A further risk for Israel results from President Trump’s carelessness regarding the Israeli-Palestinian conflict. Although Trump’s recognition of Jerusalem as Israel’s capital and cutoff of aid to the agency serving Palestinian refugees win plaudits from the Israeli prime minister, the uncritical approach they represent also presents Benjamin Netanyahu with a dilemma. For all of his years in office, Netanyahu has been able to rely on Washington to protect his right-wing party and coalition partners from their own worst instincts. Like an overbearing but ultimately responsible parent, previous administrations imposed policy constraints that were Netanyahu’s excuse for why he could not expand settlements into new territory, keep Gaza under a full quarantine, or pursue other policies that are popular with his right-wing base but strategically self-defeating. Now, however, Washington’s golden handcuffs have been removed from Netanyahu’s wrists, and the pressure is building in his coalition to press forward with steps that might have irreversible consequences for the two-state solution—a solution even President Trump won’t say he supports.
President Trump’s final vulnerability for Israel is one in which Prime Minister Netanyahu has been an active and willing participant: building an increasingly partisan political base of support for Israel’s approach to the Palestinian issue inside the United States. Trump wooed evangelicals and orthodox Jews, including Republican mega-donor Sheldon Adelson, by moving the U.S. embassy to Jerusalem, for example. But in our polarized times, with peace negotiations in deep freeze, that effort might now be producing a backlash among grass-roots activists on the American left. Although many Democratic politicians have strong records of support for Israel, the Democratic base is decreasingly supportive of Israel over the Palestinians in their century-old conflict. According to one 2018 poll, Republican support for Israel over the Palestinians is almost three times as high as that of Democrats. Research by Shibley Telhami suggests that settlements and human rights issues like housing demolitions are matters that produce more disquiet among Democrats. Netanyahu’s support for Mitt Romney in the 2012 presidential election, followed by his vocal criticism of the Iran deal, also put him at the center of contentious American debates, and Democrats are understandably holding a grudge. As the U.S.-Israel relationship becomes more of a political football in the United States, Israel has to worry that U.S. policies it favors that are driven by Trump’s domestic politics today may be driven by domestic politics again tomorrow—but in the opposite direction. Moreover, Netanyahu’s own dismissive attitude toward American Democrats—and their liberal Jewish-American supporters—may begin to shift the way the Israeli public sees the alliance with Washington—reducing consensus in Israel for a strong relationship with the United States and making it harder for future Israeli prime ministers to invest political capital in ties with Washington.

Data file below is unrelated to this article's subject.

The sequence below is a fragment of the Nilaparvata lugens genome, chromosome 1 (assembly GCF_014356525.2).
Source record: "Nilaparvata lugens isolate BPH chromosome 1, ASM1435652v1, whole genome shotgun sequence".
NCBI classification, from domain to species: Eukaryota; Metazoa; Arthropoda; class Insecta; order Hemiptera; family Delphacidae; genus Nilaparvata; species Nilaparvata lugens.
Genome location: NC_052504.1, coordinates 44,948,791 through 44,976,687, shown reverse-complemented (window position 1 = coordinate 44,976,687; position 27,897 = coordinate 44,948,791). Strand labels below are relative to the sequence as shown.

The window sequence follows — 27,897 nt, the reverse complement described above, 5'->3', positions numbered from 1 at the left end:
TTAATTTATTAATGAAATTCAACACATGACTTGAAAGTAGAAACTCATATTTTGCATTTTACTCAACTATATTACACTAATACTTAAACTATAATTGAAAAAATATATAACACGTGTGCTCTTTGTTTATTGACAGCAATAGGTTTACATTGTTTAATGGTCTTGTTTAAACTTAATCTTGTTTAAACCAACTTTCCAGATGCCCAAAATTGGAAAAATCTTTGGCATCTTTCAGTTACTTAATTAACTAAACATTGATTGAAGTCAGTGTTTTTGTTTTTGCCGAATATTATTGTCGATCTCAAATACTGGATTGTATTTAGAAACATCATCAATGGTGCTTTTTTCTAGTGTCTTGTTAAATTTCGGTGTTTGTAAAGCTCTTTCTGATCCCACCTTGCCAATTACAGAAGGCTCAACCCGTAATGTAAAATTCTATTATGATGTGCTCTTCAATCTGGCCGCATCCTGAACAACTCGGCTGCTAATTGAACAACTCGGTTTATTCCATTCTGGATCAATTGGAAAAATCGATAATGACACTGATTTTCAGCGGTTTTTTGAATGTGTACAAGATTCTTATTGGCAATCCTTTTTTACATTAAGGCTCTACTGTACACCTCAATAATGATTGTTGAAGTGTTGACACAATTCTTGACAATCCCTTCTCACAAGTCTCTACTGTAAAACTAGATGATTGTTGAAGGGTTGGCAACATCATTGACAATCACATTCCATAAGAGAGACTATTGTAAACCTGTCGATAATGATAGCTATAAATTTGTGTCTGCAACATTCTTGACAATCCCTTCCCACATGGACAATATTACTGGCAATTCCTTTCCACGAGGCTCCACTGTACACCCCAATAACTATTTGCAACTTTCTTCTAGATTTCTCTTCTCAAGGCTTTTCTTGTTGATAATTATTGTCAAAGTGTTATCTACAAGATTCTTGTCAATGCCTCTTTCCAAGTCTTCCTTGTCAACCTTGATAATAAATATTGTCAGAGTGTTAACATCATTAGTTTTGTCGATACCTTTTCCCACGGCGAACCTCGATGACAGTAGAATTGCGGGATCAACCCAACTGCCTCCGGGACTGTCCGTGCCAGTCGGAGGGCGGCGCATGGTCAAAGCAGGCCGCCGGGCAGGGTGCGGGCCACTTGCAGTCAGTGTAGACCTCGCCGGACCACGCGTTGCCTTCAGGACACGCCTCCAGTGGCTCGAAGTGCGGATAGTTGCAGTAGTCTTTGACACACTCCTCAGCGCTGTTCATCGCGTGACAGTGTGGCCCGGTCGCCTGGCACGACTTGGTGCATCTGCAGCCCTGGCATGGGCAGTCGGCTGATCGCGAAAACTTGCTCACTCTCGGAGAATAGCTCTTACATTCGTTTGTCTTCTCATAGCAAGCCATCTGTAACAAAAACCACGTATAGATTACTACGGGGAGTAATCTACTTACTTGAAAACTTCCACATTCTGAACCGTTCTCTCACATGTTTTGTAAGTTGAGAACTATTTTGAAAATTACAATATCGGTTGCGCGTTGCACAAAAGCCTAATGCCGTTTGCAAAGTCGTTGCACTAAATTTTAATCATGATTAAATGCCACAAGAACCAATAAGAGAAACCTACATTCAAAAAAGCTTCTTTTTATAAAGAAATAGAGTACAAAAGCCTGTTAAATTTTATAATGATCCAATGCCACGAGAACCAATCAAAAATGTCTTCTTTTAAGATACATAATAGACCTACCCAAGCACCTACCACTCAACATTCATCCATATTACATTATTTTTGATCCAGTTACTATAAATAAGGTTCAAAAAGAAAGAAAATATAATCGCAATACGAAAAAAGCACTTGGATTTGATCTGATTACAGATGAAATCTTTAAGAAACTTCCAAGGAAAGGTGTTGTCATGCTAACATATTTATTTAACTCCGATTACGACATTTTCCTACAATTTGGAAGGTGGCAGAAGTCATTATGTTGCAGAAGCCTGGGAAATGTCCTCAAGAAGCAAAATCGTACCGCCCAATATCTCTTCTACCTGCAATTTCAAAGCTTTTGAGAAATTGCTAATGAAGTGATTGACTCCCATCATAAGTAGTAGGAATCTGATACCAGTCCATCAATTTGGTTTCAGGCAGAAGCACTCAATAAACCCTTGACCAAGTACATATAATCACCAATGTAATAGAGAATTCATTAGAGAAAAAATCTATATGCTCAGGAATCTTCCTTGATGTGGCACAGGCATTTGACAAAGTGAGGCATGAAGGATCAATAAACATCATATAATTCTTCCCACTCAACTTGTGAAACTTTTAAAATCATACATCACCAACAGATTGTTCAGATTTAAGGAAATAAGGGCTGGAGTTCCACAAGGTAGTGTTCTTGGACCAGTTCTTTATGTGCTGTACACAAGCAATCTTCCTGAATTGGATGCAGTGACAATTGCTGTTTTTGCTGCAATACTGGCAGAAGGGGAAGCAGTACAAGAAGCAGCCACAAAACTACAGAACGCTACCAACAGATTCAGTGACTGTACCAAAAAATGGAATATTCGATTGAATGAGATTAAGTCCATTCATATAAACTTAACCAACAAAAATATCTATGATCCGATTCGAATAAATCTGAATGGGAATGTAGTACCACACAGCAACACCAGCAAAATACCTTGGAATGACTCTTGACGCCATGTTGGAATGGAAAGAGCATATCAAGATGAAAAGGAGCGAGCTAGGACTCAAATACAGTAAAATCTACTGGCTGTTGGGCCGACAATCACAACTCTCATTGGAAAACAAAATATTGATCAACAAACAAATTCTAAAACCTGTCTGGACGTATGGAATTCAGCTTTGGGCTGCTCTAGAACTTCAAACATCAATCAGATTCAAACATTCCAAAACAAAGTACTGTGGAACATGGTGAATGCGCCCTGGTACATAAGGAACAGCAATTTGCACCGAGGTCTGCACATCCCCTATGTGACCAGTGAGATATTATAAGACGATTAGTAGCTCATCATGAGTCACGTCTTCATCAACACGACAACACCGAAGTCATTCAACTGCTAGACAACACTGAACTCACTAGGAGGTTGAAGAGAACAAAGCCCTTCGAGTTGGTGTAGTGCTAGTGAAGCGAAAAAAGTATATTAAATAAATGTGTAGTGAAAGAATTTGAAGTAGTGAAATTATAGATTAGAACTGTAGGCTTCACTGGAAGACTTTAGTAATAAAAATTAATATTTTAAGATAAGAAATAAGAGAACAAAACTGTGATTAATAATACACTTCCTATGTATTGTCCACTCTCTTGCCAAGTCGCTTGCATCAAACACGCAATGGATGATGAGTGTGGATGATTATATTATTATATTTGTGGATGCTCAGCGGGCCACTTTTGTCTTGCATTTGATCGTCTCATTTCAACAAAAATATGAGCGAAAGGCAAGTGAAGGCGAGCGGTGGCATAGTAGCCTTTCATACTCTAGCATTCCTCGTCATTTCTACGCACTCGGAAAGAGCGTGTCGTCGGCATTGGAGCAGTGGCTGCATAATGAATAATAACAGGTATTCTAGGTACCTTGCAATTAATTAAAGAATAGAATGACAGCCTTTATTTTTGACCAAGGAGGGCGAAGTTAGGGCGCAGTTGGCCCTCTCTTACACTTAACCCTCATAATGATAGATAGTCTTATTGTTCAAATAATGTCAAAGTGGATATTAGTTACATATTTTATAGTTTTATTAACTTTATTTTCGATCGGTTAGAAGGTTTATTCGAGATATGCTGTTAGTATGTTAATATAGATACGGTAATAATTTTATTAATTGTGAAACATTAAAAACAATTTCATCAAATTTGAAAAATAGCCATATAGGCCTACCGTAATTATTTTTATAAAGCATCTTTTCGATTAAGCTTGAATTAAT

Some of Washington’s current reticence to weigh in heavily to shape the region’s trajectory reflects a shift in the American body politic. Obama, too, shared Trump’s skepticism about involvement in the Middle East, suggesting that this attitude is not confined to America’s current capricious leader and that it spans the U.S. political divide. Americans see fighting terrorism, not resolving regional disputes, as the country’s top priority in the Middle East—and now Trump has downgraded counterterrorism as a national security priority relative to competing with China and Russia. Even after Trump leaves office, then, Israel is more likely to see a disengaged America.
But the politicking over Israel inside the United States threatens to make that problem for Jerusalem even worse. The multiple centers of power in America are highly unlikely to remain in one party’s control for long; they rarely have. That’s why it has been so valuable for Israeli leaders, regardless of their own policy preferences, to cultivate relationships with politicians across the American spectrum and at multiple levels of government. A future Israeli leader would do well to reverse Netanyahu’s heavy bets on a single political party, recognizing instead that a reliable, long-term partnership is built on wide consensus in its favor both in Washington and in Jerusalem. Israel’s fractious coalitions and tense security environment, however, give it a short-term mentality when it comes to decision-making, and its leaders will press for partisan advantage. In the years to come, Israel may find itself alone just when it most needs friends.